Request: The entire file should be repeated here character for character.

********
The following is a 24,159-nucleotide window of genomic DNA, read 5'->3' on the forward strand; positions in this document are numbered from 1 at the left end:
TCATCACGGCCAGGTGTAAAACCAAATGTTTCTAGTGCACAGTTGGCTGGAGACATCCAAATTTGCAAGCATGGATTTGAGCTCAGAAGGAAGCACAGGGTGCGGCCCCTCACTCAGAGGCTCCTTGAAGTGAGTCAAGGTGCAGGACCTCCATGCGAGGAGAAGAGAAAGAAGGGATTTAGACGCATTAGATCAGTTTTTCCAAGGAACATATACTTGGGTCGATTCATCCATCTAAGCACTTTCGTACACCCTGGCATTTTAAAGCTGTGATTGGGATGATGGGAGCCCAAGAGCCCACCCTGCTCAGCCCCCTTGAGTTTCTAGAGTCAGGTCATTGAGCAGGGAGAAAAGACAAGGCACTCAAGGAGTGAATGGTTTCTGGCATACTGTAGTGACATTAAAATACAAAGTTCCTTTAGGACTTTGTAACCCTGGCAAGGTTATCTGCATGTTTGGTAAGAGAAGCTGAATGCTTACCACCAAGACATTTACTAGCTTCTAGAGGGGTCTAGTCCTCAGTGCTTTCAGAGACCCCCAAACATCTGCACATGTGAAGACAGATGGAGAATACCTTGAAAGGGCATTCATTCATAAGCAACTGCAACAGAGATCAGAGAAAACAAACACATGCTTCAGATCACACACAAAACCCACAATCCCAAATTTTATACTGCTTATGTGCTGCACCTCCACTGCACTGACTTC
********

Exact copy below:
The following is a 24,159-nucleotide window of genomic DNA, read 5'->3' on the forward strand; positions in this document are numbered from 1 at the left end:
TCATCACGGCCAGGTGTAAAACCAAATGTTTCTAGTGCACAGTTGGCTGGAGACATCCAAATTTGCAAGCATGGATTTGAGCTCAGAAGGAAGCACAGGGTGCGGCCCCTCACTCAGAGGCTCCTTGAAGTGAGTCAAGGTGCAGGACCTCCATGCGAGGAGAAGAGAAAGAAGGGATTTAGACGCATTAGATCAGTTTTTCCAAGGAACATATACTTGGGTCGATTCATCCATCTAAGCACTTTCGTACACCCTGGCATTTTAAAGCTGTGATTGGGATGATGGGAGCCCAAGAGCCCACCCTGCTCAGCCCCCTTGAGTTTCTAGAGTCAGGTCATTGAGCAGGGAGAAAAGACAAGGCACTCAAGGAGTGAATGGTTTCTGGCATACTGTAGTGACATTAAAATACAAAGTTCCTTTAGGACTTTGTAACCCTGGCAAGGTTATCTGCATGTTTGGTAAGAGAAGCTGAATGCTTACCACCAAGACATTTACTAGCTTCTAGAGGGGTCTAGTCCTCAGTGCTTTCAGAGACCCCCAAACATCTGCACATGTGAAGACAGATGGAGAATACCTTGAAAGGGCATTCATTCATAAGCAACTGCAACAGAGATCAGAGAAAACAAACACATGCTTCAGATCACACACAAAACCCACAATCCCAAATTTTATACTGCTTATGTGCTGCACCTCCACTGCACTGACTTC